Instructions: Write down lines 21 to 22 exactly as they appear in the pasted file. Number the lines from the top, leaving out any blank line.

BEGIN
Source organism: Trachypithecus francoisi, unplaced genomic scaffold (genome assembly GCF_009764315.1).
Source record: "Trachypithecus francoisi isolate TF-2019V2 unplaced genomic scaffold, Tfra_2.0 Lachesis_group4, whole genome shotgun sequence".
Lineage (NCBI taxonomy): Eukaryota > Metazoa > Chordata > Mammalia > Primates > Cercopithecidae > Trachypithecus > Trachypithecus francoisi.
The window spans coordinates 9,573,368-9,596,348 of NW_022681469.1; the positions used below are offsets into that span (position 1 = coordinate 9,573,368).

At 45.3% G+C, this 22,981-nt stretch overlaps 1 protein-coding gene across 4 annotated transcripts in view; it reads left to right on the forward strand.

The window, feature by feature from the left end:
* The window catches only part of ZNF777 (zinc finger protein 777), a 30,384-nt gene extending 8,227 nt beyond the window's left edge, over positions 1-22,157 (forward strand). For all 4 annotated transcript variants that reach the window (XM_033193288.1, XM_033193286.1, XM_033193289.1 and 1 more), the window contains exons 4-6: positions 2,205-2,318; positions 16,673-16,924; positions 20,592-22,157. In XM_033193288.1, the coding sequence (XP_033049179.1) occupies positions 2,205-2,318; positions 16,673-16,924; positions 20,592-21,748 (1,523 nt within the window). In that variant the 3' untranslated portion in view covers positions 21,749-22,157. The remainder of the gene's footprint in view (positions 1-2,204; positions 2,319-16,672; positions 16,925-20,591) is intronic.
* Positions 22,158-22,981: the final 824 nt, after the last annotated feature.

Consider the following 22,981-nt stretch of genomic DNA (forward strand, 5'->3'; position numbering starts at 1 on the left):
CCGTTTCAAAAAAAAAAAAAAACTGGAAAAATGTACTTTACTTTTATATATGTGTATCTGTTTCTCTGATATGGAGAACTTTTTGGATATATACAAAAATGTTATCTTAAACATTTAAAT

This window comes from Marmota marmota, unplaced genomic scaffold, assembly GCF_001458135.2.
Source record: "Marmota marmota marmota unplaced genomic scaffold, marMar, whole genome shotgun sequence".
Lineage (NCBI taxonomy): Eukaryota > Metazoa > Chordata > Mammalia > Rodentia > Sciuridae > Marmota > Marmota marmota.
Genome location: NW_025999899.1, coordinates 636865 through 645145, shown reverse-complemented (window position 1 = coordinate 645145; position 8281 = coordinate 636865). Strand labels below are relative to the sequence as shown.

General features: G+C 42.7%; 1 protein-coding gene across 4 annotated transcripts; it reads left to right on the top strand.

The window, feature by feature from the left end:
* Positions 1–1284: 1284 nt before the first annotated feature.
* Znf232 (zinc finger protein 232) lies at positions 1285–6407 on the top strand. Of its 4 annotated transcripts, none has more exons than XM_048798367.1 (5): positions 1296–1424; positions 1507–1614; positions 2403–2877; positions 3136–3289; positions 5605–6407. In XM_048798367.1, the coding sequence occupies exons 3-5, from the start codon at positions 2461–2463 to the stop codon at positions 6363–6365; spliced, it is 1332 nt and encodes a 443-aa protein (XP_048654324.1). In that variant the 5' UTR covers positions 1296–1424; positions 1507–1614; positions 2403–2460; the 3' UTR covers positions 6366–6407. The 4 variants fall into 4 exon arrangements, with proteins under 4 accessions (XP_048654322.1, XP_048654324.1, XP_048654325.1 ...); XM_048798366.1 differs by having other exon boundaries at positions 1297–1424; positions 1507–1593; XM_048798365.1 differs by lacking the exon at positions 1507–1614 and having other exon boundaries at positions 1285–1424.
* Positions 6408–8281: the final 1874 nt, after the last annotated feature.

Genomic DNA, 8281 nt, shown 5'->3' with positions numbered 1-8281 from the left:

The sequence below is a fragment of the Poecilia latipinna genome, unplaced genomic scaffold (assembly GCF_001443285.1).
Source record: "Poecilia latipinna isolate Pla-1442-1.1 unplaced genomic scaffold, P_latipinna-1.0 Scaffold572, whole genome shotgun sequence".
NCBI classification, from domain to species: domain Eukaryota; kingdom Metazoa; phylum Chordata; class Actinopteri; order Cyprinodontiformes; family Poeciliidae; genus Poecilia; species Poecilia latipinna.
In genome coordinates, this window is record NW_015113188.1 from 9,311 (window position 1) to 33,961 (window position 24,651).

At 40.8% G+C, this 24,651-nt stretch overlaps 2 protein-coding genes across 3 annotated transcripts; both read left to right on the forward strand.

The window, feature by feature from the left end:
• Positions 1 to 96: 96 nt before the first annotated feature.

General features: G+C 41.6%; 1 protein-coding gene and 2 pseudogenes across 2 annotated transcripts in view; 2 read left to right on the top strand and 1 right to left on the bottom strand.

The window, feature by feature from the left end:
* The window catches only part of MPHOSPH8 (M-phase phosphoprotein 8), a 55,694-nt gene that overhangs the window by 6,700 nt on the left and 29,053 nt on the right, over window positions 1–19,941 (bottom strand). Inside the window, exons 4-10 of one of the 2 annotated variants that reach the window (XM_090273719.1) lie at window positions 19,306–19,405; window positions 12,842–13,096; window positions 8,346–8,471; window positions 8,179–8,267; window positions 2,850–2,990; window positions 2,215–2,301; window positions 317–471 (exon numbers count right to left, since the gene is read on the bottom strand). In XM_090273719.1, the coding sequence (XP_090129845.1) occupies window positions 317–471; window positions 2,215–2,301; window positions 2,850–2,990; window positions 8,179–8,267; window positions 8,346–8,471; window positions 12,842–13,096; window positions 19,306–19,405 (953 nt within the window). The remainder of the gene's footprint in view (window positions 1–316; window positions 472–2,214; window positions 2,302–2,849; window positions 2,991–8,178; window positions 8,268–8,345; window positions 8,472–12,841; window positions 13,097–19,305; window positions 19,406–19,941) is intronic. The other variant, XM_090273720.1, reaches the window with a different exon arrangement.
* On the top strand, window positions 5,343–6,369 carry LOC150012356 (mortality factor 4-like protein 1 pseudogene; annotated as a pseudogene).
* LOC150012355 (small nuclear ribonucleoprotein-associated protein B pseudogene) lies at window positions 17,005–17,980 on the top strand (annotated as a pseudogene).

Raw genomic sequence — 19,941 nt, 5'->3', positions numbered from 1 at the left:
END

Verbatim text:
The sequence below is a fragment of the Poecilia latipinna genome, unplaced genomic scaffold (assembly GCF_001443285.1).
Source record: "Poecilia latipinna isolate Pla-1442-1.1 unplaced genomic scaffold, P_latipinna-1.0 Scaffold572, whole genome shotgun sequence".